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Hillary Clinton

The thing that had a radicalizing impact on me began after [Hillary lost in] Iowa. Because there was this pile-on, and to me it was mind-bending. It was coming often from people on the left. It was like something they had been keeping inside as they bit their tongues and covered this woman who had the gall to be the front-runner and the "inevitable" candidate, which was the word that they threw out there. And finally she had shown weakness, and they were just going nuts.

[. . .]

Eventually I became a lot more aware of the ways in which not only Hillary but also her supporters were being talked about. I became increasingly sensitive to the scorn directed at her, and it built and built as she continued to fight, and it drove me nuts. Because I thought her continuing to fight was awesome and hilarious. I thought it was completely redefining how we view women and our expectations for them in public and political life. She would not comply. She would not give in. She would not do what the pundits wanted her to do, what her opponents wanted her to do, what reporters were insisting that she do, what everyone was telling her was the smart thing to do or, in one case, the classy thing to do. She just kept going. (Rebecca Traister, quoted in Curtis Sittenfield, “Big Girls Don't Cry’: The election that changed everything for women,” Salon, 12 Sept. 2010)

Hillary

HRC WAS way better than Obama, guys. Only she reminded people of their swarming, intentful mothers, so they looked away, moved apart, and voted in the more denatured, affectless Obama. She WAS brutally treated during the campaign; reporters could barely look at her, and looked away as soon as excuse was given. Credit is due Rebecca for noticing this; discredit, or considerable suspicion, for not being drawn to her from the start.


@Patrick McAvoy-Halston

Patrick: "HRC WAS way better than Obama, guys."

Strange that you direct this comment at "guys." So there weren't any female Obama supporters, is that it?

Patrick: "Only she reminded people of their swarming, intentful mothers, so they looked away, moved apart, and voted in the more denatured, affectless Obama."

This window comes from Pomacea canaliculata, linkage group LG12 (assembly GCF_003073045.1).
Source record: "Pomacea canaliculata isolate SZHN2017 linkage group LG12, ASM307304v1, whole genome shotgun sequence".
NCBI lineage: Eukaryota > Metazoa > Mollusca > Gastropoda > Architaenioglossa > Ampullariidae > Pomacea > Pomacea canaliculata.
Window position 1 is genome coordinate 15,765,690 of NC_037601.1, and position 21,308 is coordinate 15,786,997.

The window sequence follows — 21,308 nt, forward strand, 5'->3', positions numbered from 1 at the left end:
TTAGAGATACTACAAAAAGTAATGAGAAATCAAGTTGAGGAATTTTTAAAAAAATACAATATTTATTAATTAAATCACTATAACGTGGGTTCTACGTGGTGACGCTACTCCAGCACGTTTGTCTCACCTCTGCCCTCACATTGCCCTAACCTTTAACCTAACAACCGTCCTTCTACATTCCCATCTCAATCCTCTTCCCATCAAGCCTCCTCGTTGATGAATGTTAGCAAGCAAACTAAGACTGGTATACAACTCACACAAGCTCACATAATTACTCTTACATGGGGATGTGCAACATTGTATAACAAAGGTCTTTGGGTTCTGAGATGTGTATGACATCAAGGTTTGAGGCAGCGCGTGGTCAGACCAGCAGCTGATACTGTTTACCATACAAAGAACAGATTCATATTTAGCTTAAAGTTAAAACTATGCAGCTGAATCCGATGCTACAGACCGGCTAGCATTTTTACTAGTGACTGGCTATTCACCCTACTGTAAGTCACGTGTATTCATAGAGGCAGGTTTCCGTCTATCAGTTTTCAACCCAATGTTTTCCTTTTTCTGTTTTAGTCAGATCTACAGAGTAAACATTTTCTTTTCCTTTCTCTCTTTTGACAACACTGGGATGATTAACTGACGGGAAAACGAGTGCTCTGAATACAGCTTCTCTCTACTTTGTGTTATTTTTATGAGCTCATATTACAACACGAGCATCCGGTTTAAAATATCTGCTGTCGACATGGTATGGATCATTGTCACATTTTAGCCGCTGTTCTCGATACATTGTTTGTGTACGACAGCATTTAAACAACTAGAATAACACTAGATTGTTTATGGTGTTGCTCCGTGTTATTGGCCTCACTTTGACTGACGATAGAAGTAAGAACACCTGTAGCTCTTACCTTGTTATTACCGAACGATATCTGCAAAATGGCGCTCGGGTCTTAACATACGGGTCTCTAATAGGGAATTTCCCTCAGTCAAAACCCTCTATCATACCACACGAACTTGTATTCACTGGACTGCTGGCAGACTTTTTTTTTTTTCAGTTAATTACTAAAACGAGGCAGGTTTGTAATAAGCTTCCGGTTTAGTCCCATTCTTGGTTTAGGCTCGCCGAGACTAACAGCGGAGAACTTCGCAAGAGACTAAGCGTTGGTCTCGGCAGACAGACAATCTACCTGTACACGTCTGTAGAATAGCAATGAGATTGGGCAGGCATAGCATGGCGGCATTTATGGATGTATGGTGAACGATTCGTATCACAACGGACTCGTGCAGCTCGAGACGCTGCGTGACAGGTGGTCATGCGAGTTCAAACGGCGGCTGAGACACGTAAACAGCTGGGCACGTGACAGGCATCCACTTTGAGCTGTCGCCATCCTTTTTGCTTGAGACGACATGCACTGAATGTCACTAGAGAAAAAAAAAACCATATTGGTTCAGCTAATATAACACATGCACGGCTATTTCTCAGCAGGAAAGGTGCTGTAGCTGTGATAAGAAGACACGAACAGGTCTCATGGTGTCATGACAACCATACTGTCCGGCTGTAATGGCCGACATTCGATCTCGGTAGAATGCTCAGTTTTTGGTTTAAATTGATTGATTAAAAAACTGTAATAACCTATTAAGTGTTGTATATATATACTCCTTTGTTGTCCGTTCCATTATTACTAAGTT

Okay, let me ask you: Are you joking? Is this some sort of satire? If not, then I am amazed at your ability to psychoanalyze an entire voting bloc. I'm even more amazed at your extra-sensory powers in detecting that hundreds of thousands of voters have "swarming" and "intentful" mothers! (I didn't realize the primaries were decided by honeybee larvae.)

Patrick: "She WAS brutally treated during the campaign;"

"Brutally"? Really? Which part was brutal-est? Was there anything much more brutal than the later claim that Obama "pals around with terrorists"?

I think it's really cute how people want to claim Obama supporters were "BRUTAL!" to Hillary. But when Obama supporters point out that it works both ways, suddenly people are saying, "Oh, she's just feisty!" and "She paid him the respect of giving him a good, hard fight!"

I also vividly recall Obama getting raked over the coals because the pastor at his old church was obnoxious. But that wasn't brutal, that was fair, right? So let's see: If people are critical of Hillary, they're being "brutal," (practically woman batterers, if you want to get clinical about it) but if people are critical of Obama, it's peachy. Got it.

Patrick: "...reporters could barely look at her, and looked away as soon as excuse was given."

Now, again, this has to be satire, right? Because I am pretty sure that people looked at Hillary Clinton on an ongoing basis, very intently.

Okay, no, I am convinced you're kidding. Sorry for missing it up till now. (Xrandadu Hutman, response to post)


@Xrandadu Hutman

No, not satire. When they (the press) could switch from talking to Hillary to talking to Obama, they seemed relieved. They did almost enough (though not enough: note the SNL skits which played on the press's strange aversion to Hillary) to save face, but it WAS as if they were risking close contact / involvement with some toxic medusa. They engaged with her scrunched up in a grimace, bracing themselves to the first touch of her affect. Obama was cool, smoke in hand. For all the talk of charisma, it was his sparing absence which drew "us" to him.

Palin you can bond to, have carry around her like a pistol in her holster, because you'll be killing baby seals and runt liberals, not bonding with her in some cuddled global village. The first sense we have that she's turning to make us into one of her sprats, we'll turn her into our first lady, permanently ensconced as secondary to Obama. There is a sense, perhaps, that she's settling into that position right now. Can Obama master his uppity (Palin) wife, like he did his previous mistress?

That Salon gave Hillary support, speaks FOR Salon.

Link: “Big Girls Don’t Cry: The election that changed everything for women (Salon)

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